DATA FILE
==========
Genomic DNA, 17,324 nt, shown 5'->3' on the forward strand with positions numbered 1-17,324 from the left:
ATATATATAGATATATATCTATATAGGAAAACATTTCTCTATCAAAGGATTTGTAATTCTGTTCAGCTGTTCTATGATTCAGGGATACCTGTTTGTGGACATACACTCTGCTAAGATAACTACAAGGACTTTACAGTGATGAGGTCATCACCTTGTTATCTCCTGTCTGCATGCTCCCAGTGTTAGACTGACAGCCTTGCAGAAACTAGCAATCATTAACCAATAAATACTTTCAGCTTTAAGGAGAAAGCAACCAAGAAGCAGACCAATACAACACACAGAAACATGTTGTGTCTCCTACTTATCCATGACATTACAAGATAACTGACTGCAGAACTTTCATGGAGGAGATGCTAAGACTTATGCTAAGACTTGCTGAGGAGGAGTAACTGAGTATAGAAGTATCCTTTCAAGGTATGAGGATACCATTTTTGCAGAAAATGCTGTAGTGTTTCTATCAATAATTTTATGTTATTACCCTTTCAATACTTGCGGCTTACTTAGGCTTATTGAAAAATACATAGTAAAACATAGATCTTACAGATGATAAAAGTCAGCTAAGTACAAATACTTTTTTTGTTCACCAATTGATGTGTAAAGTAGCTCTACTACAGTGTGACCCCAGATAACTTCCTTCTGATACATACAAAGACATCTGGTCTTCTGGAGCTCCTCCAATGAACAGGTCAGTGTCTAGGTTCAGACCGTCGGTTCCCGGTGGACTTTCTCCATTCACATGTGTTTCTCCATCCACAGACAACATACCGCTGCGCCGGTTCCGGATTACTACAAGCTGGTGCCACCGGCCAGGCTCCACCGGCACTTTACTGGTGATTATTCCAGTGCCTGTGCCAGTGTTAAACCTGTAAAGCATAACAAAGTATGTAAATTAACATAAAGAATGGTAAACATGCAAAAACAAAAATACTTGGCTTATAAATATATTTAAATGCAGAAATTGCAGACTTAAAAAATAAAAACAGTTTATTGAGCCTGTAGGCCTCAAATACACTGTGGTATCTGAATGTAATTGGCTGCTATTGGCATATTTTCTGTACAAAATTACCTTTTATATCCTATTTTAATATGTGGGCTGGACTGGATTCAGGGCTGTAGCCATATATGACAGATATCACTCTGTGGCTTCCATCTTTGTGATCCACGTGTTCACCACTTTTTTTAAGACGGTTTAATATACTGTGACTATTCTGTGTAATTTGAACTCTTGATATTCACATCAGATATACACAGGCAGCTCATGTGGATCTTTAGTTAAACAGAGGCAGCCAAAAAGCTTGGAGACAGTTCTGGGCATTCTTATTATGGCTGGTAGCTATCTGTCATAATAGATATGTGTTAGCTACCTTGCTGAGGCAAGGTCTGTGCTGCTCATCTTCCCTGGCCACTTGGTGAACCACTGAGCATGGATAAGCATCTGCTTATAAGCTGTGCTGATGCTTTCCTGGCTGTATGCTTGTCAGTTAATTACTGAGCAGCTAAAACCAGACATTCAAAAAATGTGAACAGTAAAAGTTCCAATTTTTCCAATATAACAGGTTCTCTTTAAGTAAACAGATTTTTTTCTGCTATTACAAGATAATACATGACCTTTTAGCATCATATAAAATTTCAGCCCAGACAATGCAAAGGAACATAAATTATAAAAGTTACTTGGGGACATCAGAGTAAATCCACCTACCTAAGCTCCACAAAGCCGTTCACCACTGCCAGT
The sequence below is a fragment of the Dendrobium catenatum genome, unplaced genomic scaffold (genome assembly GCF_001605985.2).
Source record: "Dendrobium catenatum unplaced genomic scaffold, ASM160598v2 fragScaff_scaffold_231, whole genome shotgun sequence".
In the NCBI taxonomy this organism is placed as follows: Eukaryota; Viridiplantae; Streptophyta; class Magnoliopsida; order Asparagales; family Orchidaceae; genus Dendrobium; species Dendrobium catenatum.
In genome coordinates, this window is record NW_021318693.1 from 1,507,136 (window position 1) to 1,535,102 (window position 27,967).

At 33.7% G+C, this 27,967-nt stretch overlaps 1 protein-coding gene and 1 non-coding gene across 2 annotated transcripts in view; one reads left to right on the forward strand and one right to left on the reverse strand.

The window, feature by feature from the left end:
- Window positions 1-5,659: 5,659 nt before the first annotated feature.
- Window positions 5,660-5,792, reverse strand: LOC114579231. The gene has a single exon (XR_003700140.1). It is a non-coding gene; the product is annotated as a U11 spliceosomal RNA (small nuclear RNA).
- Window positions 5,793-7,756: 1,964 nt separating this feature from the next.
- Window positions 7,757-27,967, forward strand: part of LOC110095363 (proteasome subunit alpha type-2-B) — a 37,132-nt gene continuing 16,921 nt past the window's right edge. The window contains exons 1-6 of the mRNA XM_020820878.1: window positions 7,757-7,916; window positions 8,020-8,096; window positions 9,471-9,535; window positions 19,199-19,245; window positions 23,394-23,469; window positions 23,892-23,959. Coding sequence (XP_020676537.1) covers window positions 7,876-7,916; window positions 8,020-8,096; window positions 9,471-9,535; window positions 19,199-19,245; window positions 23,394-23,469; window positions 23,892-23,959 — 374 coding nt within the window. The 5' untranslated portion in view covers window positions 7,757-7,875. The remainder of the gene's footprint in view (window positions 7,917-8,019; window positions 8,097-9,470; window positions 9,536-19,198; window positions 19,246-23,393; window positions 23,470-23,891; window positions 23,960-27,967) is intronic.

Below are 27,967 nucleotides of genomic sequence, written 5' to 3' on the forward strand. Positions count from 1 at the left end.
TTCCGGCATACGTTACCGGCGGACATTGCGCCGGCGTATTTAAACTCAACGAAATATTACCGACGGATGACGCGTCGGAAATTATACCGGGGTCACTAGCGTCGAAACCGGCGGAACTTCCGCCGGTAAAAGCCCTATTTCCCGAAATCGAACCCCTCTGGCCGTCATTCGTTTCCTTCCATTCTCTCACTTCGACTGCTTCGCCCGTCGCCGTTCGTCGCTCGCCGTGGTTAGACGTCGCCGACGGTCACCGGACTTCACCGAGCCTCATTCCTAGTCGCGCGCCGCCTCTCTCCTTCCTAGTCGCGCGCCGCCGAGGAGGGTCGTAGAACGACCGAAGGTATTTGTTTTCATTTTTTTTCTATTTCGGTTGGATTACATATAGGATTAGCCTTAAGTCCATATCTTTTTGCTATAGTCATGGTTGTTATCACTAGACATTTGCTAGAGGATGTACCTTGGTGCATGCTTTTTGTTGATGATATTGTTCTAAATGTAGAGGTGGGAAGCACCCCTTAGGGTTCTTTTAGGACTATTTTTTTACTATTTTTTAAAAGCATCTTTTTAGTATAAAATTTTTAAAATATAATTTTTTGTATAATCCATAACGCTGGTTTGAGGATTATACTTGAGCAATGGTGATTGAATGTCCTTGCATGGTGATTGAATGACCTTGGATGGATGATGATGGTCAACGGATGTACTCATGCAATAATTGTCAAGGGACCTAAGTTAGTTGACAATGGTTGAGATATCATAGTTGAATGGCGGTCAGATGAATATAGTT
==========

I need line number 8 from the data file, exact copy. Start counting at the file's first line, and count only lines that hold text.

The window, feature by feature from the left end: